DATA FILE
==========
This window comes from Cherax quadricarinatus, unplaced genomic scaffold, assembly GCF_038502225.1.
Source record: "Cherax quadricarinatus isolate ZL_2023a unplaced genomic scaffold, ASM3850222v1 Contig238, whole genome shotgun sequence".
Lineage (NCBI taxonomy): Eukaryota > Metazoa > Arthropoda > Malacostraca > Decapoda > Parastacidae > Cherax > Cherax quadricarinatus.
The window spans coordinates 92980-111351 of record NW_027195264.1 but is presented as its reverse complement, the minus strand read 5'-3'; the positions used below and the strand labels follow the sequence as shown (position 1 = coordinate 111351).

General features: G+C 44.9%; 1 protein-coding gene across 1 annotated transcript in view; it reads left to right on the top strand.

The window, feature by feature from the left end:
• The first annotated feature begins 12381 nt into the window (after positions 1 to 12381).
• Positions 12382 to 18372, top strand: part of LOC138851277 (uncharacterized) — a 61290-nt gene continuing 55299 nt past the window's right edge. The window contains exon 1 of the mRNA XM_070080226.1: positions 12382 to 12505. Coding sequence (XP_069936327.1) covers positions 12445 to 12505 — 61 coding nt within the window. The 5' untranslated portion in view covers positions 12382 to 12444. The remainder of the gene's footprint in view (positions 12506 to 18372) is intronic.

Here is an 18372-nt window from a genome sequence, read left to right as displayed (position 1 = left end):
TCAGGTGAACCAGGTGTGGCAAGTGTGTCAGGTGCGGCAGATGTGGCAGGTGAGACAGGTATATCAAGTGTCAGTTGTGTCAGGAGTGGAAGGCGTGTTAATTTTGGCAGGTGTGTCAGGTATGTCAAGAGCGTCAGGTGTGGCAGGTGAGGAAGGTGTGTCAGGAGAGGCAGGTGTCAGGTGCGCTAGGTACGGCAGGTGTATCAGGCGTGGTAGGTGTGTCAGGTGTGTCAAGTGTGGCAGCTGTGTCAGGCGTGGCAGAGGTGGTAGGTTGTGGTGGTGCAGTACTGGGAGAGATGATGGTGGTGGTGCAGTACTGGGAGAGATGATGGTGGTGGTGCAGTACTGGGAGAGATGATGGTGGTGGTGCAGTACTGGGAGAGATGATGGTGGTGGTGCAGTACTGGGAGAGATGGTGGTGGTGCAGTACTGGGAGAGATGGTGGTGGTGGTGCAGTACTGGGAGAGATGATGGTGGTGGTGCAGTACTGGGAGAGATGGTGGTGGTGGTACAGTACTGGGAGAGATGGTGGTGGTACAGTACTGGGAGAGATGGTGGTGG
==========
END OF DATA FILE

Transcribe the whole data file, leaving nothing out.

This window comes from Cherax quadricarinatus, unplaced genomic scaffold, assembly GCF_038502225.1.
Source record: "Cherax quadricarinatus isolate ZL_2023a unplaced genomic scaffold, ASM3850222v1 Contig238, whole genome shotgun sequence".
Lineage (NCBI taxonomy): Eukaryota > Metazoa > Arthropoda > Malacostraca > Decapoda > Parastacidae > Cherax > Cherax quadricarinatus.
The window spans coordinates 92980-111351 of record NW_027195264.1 but is presented as its reverse complement, the minus strand read 5'-3'; the positions used below and the strand labels follow the sequence as shown (position 1 = coordinate 111351).

General features: G+C 44.9%; 1 protein-coding gene across 1 annotated transcript in view; it reads left to right on the top strand.

The window, feature by feature from the left end:
• The first annotated feature begins 12381 nt into the window (after positions 1 to 12381).
• Positions 12382 to 18372, top strand: part of LOC138851277 (uncharacterized) — a 61290-nt gene continuing 55299 nt past the window's right edge. The window contains exon 1 of the mRNA XM_070080226.1: positions 12382 to 12505. Coding sequence (XP_069936327.1) covers positions 12445 to 12505 — 61 coding nt within the window. The 5' untranslated portion in view covers positions 12382 to 12444. The remainder of the gene's footprint in view (positions 12506 to 18372) is intronic.

Here is an 18372-nt window from a genome sequence, read left to right as displayed (position 1 = left end):
TCAGGTGAACCAGGTGTGGCAAGTGTGTCAGGTGCGGCAGATGTGGCAGGTGAGACAGGTATATCAAGTGTCAGTTGTGTCAGGAGTGGAAGGCGTGTTAATTTTGGCAGGTGTGTCAGGTATGTCAAGAGCGTCAGGTGTGGCAGGTGAGGAAGGTGTGTCAGGAGAGGCAGGTGTCAGGTGCGCTAGGTACGGCAGGTGTATCAGGCGTGGTAGGTGTGTCAGGTGTGTCAAGTGTGGCAGCTGTGTCAGGCGTGGCAGAGGTGGTAGGTTGTGGTGGTGCAGTACTGGGAGAGATGATGGTGGTGGTGCAGTACTGGGAGAGATGATGGTGGTGGTGCAGTACTGGGAGAGATGATGGTGGTGGTGCAGTACTGGGAGAGATGATGGTGGTGGTGCAGTACTGGGAGAGATGGTGGTGGTGCAGTACTGGGAGAGATGGTGGTGGTGGTGCAGTACTGGGAGAGATGATGGTGGTGGTGCAGTACTGGGAGAGATGGTGGTGGTGGTACAGTACTGGGAGAGATGGTGGTGGTACAGTACTGGGAGAGATGGTGGTGG